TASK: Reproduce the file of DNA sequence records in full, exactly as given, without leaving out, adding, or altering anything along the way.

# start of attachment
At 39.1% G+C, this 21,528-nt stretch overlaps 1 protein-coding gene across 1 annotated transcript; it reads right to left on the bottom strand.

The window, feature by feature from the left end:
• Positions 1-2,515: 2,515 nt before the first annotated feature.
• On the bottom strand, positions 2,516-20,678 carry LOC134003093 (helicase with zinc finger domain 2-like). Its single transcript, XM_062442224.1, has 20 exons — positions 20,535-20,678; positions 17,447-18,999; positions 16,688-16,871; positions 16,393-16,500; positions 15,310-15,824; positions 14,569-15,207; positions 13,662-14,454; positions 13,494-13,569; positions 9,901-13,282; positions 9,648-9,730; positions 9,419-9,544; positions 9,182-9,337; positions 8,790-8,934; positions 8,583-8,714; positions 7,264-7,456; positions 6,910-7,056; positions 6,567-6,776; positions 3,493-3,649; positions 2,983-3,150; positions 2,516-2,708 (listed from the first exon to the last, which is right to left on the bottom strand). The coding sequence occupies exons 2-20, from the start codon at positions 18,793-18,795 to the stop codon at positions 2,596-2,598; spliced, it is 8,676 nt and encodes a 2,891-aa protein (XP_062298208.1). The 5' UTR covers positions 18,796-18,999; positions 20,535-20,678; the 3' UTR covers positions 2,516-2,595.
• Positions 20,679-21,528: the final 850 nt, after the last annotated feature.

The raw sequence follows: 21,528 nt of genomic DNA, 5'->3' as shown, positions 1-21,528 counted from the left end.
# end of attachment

At 39.1% G+C, this 21,528-nt stretch overlaps 1 protein-coding gene across 1 annotated transcript; it reads right to left on the bottom strand.

The window, feature by feature from the left end:
• Positions 1-2,515: 2,515 nt before the first annotated feature.
• On the bottom strand, positions 2,516-20,678 carry LOC134003093 (helicase with zinc finger domain 2-like). Its single transcript, XM_062442224.1, has 20 exons — positions 20,535-20,678; positions 17,447-18,999; positions 16,688-16,871; positions 16,393-16,500; positions 15,310-15,824; positions 14,569-15,207; positions 13,662-14,454; positions 13,494-13,569; positions 9,901-13,282; positions 9,648-9,730; positions 9,419-9,544; positions 9,182-9,337; positions 8,790-8,934; positions 8,583-8,714; positions 7,264-7,456; positions 6,910-7,056; positions 6,567-6,776; positions 3,493-3,649; positions 2,983-3,150; positions 2,516-2,708 (listed from the first exon to the last, which is right to left on the bottom strand). The coding sequence occupies exons 2-20, from the start codon at positions 18,793-18,795 to the stop codon at positions 2,596-2,598; spliced, it is 8,676 nt and encodes a 2,891-aa protein (XP_062298208.1). The 5' UTR covers positions 18,796-18,999; positions 20,535-20,678; the 3' UTR covers positions 2,516-2,595.
• Positions 20,679-21,528: the final 850 nt, after the last annotated feature.

The raw sequence follows: 21,528 nt of genomic DNA, 5'->3' as shown, positions 1-21,528 counted from the left end.